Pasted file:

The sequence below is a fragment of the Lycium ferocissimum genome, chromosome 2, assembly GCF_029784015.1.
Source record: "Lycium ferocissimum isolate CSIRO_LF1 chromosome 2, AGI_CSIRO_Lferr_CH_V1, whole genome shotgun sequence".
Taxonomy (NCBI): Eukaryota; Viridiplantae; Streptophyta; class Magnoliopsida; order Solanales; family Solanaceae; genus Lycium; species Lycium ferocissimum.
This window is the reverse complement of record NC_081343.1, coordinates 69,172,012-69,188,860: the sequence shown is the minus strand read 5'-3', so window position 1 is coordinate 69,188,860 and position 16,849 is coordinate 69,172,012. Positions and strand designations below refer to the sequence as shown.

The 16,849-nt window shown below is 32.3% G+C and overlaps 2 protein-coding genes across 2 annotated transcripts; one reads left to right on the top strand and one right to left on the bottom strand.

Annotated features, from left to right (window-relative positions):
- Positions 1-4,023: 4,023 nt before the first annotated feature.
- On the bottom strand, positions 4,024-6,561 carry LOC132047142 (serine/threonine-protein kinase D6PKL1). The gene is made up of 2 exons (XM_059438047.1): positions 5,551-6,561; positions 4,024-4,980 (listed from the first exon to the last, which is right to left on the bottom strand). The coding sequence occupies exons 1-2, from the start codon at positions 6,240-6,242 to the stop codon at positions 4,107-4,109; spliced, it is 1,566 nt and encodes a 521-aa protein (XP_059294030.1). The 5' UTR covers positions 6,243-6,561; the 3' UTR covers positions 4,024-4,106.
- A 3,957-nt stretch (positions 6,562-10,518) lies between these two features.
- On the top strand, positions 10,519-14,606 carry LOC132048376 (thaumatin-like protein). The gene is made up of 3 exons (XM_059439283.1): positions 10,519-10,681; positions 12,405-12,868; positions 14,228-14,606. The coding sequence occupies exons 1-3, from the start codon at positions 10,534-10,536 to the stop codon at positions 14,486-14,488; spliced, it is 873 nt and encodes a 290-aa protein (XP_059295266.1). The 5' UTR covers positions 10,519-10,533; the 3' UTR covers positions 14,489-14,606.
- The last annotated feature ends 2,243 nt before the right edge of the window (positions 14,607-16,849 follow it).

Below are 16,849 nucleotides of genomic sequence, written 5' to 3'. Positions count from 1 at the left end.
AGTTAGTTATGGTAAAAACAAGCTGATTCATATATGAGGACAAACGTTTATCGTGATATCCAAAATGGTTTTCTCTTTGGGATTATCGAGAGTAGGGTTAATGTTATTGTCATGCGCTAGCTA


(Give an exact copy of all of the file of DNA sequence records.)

The sequence below is a fragment of the Lycium ferocissimum genome, chromosome 2, assembly GCF_029784015.1.
Source record: "Lycium ferocissimum isolate CSIRO_LF1 chromosome 2, AGI_CSIRO_Lferr_CH_V1, whole genome shotgun sequence".
Taxonomy (NCBI): Eukaryota; Viridiplantae; Streptophyta; class Magnoliopsida; order Solanales; family Solanaceae; genus Lycium; species Lycium ferocissimum.
This window is the reverse complement of record NC_081343.1, coordinates 69,172,012-69,188,860: the sequence shown is the minus strand read 5'-3', so window position 1 is coordinate 69,188,860 and position 16,849 is coordinate 69,172,012. Positions and strand designations below refer to the sequence as shown.

The 16,849-nt window shown below is 32.3% G+C and overlaps 2 protein-coding genes across 2 annotated transcripts; one reads left to right on the top strand and one right to left on the bottom strand.

Annotated features, from left to right (window-relative positions):
- Positions 1-4,023: 4,023 nt before the first annotated feature.
- On the bottom strand, positions 4,024-6,561 carry LOC132047142 (serine/threonine-protein kinase D6PKL1). The gene is made up of 2 exons (XM_059438047.1): positions 5,551-6,561; positions 4,024-4,980 (listed from the first exon to the last, which is right to left on the bottom strand). The coding sequence occupies exons 1-2, from the start codon at positions 6,240-6,242 to the stop codon at positions 4,107-4,109; spliced, it is 1,566 nt and encodes a 521-aa protein (XP_059294030.1). The 5' UTR covers positions 6,243-6,561; the 3' UTR covers positions 4,024-4,106.
- A 3,957-nt stretch (positions 6,562-10,518) lies between these two features.
- On the top strand, positions 10,519-14,606 carry LOC132048376 (thaumatin-like protein). The gene is made up of 3 exons (XM_059439283.1): positions 10,519-10,681; positions 12,405-12,868; positions 14,228-14,606. The coding sequence occupies exons 1-3, from the start codon at positions 10,534-10,536 to the stop codon at positions 14,486-14,488; spliced, it is 873 nt and encodes a 290-aa protein (XP_059295266.1). The 5' UTR covers positions 10,519-10,533; the 3' UTR covers positions 14,489-14,606.
- The last annotated feature ends 2,243 nt before the right edge of the window (positions 14,607-16,849 follow it).

Below are 16,849 nucleotides of genomic sequence, written 5' to 3'. Positions count from 1 at the left end.
AGTTAGTTATGGTAAAAACAAGCTGATTCATATATGAGGACAAACGTTTATCGTGATATCCAAAATGGTTTTCTCTTTGGGATTATCGAGAGTAGGGTTAATGTTATTGTCATGCGCTAGCTA